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When San Francisco 49ers legend Patrick Willis opened his eyes after his sister, Ernicka, brought him to his front door, his bright smile immediately came to his face. 

Willis stared at Pro Football Hall of Famer and fellow 49ers great Bryant Young, who was donning his gold jacket. 

As a finalist for the Hall himself, Willis knew exactly what Young, the camera crew and everyone else present meant: He was voted into the Hall of Fame. 

After the smiles and laughs came the waterworks for Willis, who spoke to Fox News Digital after reflecting on that moment when he learned he was heading to Canton, Ohio. 

“One thing I can say now: To be voted into the Pro Football Hall of Fame, no one can take that away from me,” Willis said while discussing his love for CoachTube. 

This was the third year Willis became a finalist, and after missing out twice, the thought naturally creeps in the brain: Is what I did good enough? 


Willis knows he was a great player during his career from 2007 as the 11th overall pick out of Ole Miss to San Fran. But he played eight seasons, ending his career surprisingly after the 2014 campaign. 

He no longer needs to think about the what-ifs.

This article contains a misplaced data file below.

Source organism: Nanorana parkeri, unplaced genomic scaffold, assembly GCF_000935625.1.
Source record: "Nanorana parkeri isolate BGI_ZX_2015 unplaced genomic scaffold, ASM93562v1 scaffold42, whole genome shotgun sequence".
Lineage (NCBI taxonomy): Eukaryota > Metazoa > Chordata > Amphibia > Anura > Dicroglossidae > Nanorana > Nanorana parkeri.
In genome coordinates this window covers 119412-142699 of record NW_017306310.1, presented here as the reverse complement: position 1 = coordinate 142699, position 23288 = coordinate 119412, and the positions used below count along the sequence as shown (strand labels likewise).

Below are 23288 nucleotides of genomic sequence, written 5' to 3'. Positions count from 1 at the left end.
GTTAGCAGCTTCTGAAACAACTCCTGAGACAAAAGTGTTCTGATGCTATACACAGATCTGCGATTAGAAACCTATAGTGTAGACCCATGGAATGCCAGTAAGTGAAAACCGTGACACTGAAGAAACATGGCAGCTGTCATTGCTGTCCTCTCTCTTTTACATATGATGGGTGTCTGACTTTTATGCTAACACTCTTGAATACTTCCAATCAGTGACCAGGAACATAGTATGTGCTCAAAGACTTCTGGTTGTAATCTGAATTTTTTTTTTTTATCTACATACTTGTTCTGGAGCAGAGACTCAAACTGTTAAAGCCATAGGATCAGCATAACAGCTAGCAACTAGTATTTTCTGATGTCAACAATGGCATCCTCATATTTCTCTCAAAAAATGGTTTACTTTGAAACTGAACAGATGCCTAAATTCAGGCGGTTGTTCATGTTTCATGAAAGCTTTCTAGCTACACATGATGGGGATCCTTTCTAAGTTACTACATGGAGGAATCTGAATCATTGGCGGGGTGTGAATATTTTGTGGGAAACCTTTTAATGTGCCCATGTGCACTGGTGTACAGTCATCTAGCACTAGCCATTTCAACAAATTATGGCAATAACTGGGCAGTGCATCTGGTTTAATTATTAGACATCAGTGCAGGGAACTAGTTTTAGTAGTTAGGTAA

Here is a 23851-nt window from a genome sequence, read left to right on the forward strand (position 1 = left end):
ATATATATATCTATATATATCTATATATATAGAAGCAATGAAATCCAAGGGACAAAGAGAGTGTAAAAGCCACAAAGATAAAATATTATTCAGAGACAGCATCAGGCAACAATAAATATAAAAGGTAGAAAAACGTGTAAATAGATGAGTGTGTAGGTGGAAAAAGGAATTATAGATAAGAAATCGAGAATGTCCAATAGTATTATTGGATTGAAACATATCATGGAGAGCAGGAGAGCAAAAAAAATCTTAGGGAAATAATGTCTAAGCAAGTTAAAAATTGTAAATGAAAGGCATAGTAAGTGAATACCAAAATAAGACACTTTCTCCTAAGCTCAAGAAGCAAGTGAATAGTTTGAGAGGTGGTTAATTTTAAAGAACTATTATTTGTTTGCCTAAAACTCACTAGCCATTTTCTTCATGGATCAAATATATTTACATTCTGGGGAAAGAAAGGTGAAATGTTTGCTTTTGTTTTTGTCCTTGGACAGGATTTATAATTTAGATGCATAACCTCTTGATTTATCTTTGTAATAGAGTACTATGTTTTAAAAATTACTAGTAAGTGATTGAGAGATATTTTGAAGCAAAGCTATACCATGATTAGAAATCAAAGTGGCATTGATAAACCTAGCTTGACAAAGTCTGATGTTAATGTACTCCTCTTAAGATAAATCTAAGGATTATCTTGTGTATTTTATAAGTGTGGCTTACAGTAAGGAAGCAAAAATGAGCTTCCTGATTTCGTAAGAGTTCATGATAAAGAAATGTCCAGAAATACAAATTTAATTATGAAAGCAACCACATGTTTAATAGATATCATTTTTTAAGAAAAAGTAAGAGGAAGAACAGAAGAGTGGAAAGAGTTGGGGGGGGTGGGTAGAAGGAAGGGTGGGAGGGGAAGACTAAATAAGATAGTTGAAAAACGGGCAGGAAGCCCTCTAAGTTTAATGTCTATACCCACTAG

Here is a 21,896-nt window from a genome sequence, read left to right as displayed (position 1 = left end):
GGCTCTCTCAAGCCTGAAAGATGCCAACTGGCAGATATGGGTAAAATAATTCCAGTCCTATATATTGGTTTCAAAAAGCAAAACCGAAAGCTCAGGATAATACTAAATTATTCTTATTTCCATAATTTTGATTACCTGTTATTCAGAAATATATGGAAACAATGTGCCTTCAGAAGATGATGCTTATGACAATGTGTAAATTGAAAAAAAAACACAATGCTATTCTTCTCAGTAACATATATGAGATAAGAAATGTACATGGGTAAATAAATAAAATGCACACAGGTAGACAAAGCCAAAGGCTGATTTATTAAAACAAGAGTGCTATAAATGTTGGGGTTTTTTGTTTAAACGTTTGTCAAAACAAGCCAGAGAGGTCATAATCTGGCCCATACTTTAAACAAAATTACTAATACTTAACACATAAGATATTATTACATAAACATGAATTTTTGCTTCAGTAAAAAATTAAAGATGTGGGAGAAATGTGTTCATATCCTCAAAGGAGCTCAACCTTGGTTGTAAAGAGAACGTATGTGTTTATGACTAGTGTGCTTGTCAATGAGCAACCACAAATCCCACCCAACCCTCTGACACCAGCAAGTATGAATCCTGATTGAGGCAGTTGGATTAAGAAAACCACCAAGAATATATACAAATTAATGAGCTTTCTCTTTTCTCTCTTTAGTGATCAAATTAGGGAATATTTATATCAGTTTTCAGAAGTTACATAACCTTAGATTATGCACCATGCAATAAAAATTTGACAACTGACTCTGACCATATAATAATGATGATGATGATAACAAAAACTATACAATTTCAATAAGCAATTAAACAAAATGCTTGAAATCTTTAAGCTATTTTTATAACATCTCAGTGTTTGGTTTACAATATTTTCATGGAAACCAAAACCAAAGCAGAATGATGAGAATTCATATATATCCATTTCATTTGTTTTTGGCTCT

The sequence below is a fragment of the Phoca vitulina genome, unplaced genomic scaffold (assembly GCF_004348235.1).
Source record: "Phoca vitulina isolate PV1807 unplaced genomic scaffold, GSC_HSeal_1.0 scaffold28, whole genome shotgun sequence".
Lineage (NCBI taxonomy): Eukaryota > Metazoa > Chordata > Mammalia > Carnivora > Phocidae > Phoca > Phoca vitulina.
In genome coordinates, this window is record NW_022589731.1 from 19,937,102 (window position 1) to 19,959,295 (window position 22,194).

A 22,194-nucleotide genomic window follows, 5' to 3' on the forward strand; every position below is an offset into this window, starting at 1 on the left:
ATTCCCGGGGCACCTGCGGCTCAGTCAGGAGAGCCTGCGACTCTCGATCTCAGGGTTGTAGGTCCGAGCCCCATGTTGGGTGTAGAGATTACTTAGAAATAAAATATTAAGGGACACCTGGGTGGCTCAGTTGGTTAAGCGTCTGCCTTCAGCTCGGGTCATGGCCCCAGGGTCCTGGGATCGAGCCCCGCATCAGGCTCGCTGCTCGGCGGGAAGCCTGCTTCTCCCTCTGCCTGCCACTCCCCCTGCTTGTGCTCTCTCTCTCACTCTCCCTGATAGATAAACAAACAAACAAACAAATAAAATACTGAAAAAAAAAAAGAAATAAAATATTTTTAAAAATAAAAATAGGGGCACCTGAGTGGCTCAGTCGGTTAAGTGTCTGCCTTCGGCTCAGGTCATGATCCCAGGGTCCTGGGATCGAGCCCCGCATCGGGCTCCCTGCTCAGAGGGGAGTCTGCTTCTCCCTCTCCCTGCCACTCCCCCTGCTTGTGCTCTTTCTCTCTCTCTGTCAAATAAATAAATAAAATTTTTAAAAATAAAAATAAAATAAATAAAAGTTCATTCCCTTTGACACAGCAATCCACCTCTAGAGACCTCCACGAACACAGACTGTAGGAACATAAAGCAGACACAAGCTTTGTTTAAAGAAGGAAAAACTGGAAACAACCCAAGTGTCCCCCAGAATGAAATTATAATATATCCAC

“We always used to say at the end of the year when you look up on the stat sheet and see how many sacks you have, or how many interceptions, or how many tackles, they don’t recall how you got them,” Willis explained. “They just see you got them. It’s kinda what this feels like to me now that I don’t have that feeling like, ‘Man, what else did I have to prove?’”

Willis told Fox News Digital prior to being voted into the Hall that he always played the game wanting “to be one of them,” referring to the legends that are forever enshrined in Canton with their gold busts. 

“If one person could remember me, that would be awesome. It seems like a little bit more than one is remembering, so I’m grateful for that,” he said. 

But walking away from the game at 30 years old was no easy task for Willis. He knew it was time, especially after playing just six games during the regular season in his final year. 

Patrick Willis on field

As he looks back, there’s still no regret. 

“At the end of the day, for what it’s worth, you can always say what if, or you should have,” he explained. “But I was blessed to play the time I was given, and the results were what they were, and I’ll say judge me off those and not by what you think I could’ve done. If you’re going off those numbers, perhaps they’re good enough. 

“At the end of the day, it’s up to those who are voting.”

The voters believes the 950 combined tackles, 733 of which were solo, 20.5 sacks, 16 forced fumbles and eight interceptions, two of which resulted in pick-sixes, were enough.

Willis admitted, “I don’t know what I’m going to say, or how I’m going to say it,” when he walks up on that podium at Hall of Fame Stadium later this year. He’s sure the emotions will be there, too. 

Patrick Willis looks on field

But like Willis said, no matter what you may think about him walking away early in his career, he did enough to earn eternal greatness. 

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